I know what you may be thinking: “But Kory, I was baptized as an infant!” Yeah, me too. But that doesn’t change the fact that we were baptized, does it? It simply means that while we can’t remember the actual act, we can remember the meaning behind it, especially when we hear the story of Jesus’ baptism or witness someone else’s. And if you haven’t been baptized…well, let’s talk! You have something to which you can look forward.
In the Disciples tradition, we practice what’s called believer’s baptism by full immersion, which basically means we hold people under water until they give their life to Christ. OK, first they make the decision, and then we immerse them in the water. We don’t practice infant baptism (although we accept it) because we believe people should make a conscious choice to be baptized. The typical age of people getting baptized is around 12 or 13, and is usually proceeded by some sort of discipleship class, which helps the young people get grounded in the basics of Christian faith. The class, which starts in a few weeks, culminates in the baptism of the students and their joining of the church.
I think this is a great way to lead into baptisms, but here’s what we have to all be careful of. Baptism does not mark the end of something; as with Jesus, it marks the beginning of something. Another way to say this is that baptism is not the destination, but the first step of the journey, a journey with God through your life and faith. If we are baptized, and then we live in such a way that doesn’t demonstrate that we’ve been fundamentally transformed by the grace of God, we’re committing the ultimate offense against God: we’re ignoring Him.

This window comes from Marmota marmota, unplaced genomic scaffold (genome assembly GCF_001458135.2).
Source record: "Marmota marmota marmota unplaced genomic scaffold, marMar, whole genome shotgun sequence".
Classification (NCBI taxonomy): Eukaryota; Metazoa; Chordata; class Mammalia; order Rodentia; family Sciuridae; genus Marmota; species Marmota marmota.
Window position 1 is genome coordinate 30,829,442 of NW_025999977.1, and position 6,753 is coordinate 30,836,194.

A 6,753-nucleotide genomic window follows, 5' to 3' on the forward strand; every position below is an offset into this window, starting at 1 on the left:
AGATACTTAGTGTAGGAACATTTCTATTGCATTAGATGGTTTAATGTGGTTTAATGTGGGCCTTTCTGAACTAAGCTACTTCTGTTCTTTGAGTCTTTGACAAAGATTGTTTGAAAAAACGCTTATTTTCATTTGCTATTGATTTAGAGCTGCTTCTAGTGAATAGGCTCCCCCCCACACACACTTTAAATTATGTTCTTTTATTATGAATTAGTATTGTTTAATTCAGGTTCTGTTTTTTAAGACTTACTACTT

Through baptism, we are welcomed as a child of God and take our place with Jesus in the family portrait of faith. Then, we are called to live out the belief we have just sacramentalized through baptism. As he has so many other times, Jesus has led the way, and calls us to follow him. We are God’s children, whom God loves. My prayer is that as we live out our faith, we will hear God’s voice say, “With you I am well pleased.” You are a child of God. Remember your baptism, and be glad.
1 – What’s one thing you’d like to know about Jesus while he was growing up?
2 – What are the particulars about your baptism?
3 – What reason would you give for why someone should be baptized?
Have a great week!